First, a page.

How the endocannabinoid system works
Every chordate animal in the world (that is, everything that has a spine) has an internal system of specific receptors which register and communicate with the cannabinoids found in CBD oil and edibles. This is called the endocannabinoid system.
Dogs have a somewhat different endocannabinoid configuration than humans. Their brains have more of these receptors than most other animals. In other words, they are much more susceptible to the effects of compounds found in hemp plants. For this reason, you have to make sure that the treats you give them are either entirely THC-free or contain only the most minuscule traces of it. You can learn more about the endocannabinoid system of animals in this article.
Pets and the THC molecule
Marijuana plants is infamous for its THC component, which is what alters the mind and gets users high. CBD oil derived from the hemp plant has either extremely little or no THC in it at all. It is precisely this admirably low level of the psychoactive substance that makes hemp legal and okay, while marijuana remains on the wrong side of the law. So, what happens if THC gets into your dog?
If your dog is exposed to excessive THC, it may experience shock, a specific state known as static ataxia. It will get stiff and its behavior will be odd, erratic. You do not need to worry about it dying (thankfully) but it will certainly require veterinary attention. So, better be safe than sorry.
Always make sure you inform your vet that you are treating your doggo with a CBD product. This allows them to observe your pet’s condition more accurately and correctly identify any improvement or lack thereof, as well as potential (though unlikely) undesirable reactions, like mild lethargy. CBD has a relaxing effect on the body, which you can read more about here: https://www.verywellhealth.com/cbd-oil-benefits-uses-side-effects-4174562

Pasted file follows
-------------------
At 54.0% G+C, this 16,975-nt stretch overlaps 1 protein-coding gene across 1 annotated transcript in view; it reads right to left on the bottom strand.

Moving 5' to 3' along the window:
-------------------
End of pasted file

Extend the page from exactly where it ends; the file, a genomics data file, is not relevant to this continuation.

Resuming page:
Since this substance is technically unregulated in the drugs and medicines market, your vet will sadly be unable yo give you any specific instructions. The best you van do is research your supplier t make sure they are legit, and then stick to their instructions while keeping a close eye on the canine.
Dosing CBD treats
Since you are introducing a whole new substance into your pet’s organism, start small. Use minimal amounts as per the manufacturer’s guidelines. Edibles come in the form of standard treats, like biscuits, and capsules.
When you are just getting started, make a point of using professionally crafted products. These do adhere to certain chemical standards and have established formulas that they bide by. This means it will be much easier for you to control just how much CBD your dog ingests. Don’t bother with homemade CBD dog treats, because you can’t really determine the precise amount.
Take some time to observe the results, and if you are happy with how things are going you can start considering increasing the dose. Keep your vet in the lop throughout. It might eb helpful to keep sort of “hemp journal” where you will log what you gave your dog, when, how much, in what form, and what changes in their condition you have observed. Having a written record o how the situation developed over time is medically invaluable.
Observe your pet diligently
Take careful note (mental or literal) of how the treats are affecting it. Adjust the dose appropriately and under veterinary guidance and trust your instincts. If it seems wrong, it usually is.
In deciding how much to give your dogs, its size and body mass are the key factor. Keep in mind though that these can change over time. Keep tabs on their weight and any appetite changes. Dogs with severe problems might need more CBD treats, but do not rush it. Start small and increase the doses gradually and incrementally.
Most hemp-enriched dog biscuits state the dosage of the oil on the packaging. However, if you break it into halves or quarters, that does not guarantee that you have split the dose into actual halves and quarters. Until you get the hang of things, you may want to start with oil droppers.